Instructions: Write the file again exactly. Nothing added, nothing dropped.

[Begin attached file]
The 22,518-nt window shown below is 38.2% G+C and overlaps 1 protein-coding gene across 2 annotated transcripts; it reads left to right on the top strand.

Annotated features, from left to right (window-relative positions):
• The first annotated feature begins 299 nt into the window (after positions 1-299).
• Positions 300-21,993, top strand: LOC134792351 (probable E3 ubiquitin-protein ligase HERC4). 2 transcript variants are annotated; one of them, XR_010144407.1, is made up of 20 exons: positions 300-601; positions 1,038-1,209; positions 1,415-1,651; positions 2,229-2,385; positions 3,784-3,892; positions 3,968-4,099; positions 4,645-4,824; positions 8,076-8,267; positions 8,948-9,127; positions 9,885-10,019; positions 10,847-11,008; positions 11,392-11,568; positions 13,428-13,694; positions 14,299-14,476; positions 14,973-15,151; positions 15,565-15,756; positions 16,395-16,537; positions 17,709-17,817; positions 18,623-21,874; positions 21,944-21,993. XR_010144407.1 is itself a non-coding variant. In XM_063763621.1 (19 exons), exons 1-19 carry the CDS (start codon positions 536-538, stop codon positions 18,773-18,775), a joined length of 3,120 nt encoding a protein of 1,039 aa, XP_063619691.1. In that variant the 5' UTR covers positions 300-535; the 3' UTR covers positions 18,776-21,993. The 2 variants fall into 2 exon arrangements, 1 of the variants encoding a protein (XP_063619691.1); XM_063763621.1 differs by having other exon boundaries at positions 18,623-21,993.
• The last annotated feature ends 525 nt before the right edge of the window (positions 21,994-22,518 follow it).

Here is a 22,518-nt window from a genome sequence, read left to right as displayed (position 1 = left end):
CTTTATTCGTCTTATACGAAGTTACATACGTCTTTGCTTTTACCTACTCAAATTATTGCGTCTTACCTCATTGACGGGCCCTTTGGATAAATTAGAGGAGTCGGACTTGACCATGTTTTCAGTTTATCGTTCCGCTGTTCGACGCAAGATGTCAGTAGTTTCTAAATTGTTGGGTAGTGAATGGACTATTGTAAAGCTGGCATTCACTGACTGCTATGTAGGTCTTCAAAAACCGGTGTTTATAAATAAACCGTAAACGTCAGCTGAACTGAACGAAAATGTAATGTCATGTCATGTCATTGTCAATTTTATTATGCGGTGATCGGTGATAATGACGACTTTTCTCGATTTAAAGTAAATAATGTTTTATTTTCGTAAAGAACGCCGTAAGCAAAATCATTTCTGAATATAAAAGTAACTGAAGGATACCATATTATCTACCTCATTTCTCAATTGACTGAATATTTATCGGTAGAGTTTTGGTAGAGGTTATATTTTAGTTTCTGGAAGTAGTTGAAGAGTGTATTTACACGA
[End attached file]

The 22,518-nt window shown below is 38.2% G+C and overlaps 1 protein-coding gene across 2 annotated transcripts; it reads left to right on the top strand.

Annotated features, from left to right (window-relative positions):
• The first annotated feature begins 299 nt into the window (after positions 1-299).
• Positions 300-21,993, top strand: LOC134792351 (probable E3 ubiquitin-protein ligase HERC4). 2 transcript variants are annotated; one of them, XR_010144407.1, is made up of 20 exons: positions 300-601; positions 1,038-1,209; positions 1,415-1,651; positions 2,229-2,385; positions 3,784-3,892; positions 3,968-4,099; positions 4,645-4,824; positions 8,076-8,267; positions 8,948-9,127; positions 9,885-10,019; positions 10,847-11,008; positions 11,392-11,568; positions 13,428-13,694; positions 14,299-14,476; positions 14,973-15,151; positions 15,565-15,756; positions 16,395-16,537; positions 17,709-17,817; positions 18,623-21,874; positions 21,944-21,993. XR_010144407.1 is itself a non-coding variant. In XM_063763621.1 (19 exons), exons 1-19 carry the CDS (start codon positions 536-538, stop codon positions 18,773-18,775), a joined length of 3,120 nt encoding a protein of 1,039 aa, XP_063619691.1. In that variant the 5' UTR covers positions 300-535; the 3' UTR covers positions 18,776-21,993. The 2 variants fall into 2 exon arrangements, 1 of the variants encoding a protein (XP_063619691.1); XM_063763621.1 differs by having other exon boundaries at positions 18,623-21,993.
• The last annotated feature ends 525 nt before the right edge of the window (positions 21,994-22,518 follow it).

Here is a 22,518-nt window from a genome sequence, read left to right as displayed (position 1 = left end):
CTTTATTCGTCTTATACGAAGTTACATACGTCTTTGCTTTTACCTACTCAAATTATTGCGTCTTACCTCATTGACGGGCCCTTTGGATAAATTAGAGGAGTCGGACTTGACCATGTTTTCAGTTTATCGTTCCGCTGTTCGACGCAAGATGTCAGTAGTTTCTAAATTGTTGGGTAGTGAATGGACTATTGTAAAGCTGGCATTCACTGACTGCTATGTAGGTCTTCAAAAACCGGTGTTTATAAATAAACCGTAAACGTCAGCTGAACTGAACGAAAATGTAATGTCATGTCATGTCATTGTCAATTTTATTATGCGGTGATCGGTGATAATGACGACTTTTCTCGATTTAAAGTAAATAATGTTTTATTTTCGTAAAGAACGCCGTAAGCAAAATCATTTCTGAATATAAAAGTAACTGAAGGATACCATATTATCTACCTCATTTCTCAATTGACTGAATATTTATCGGTAGAGTTTTGGTAGAGGTTATATTTTAGTTTCTGGAAGTAGTTGAAGAGTGTATTTACACGA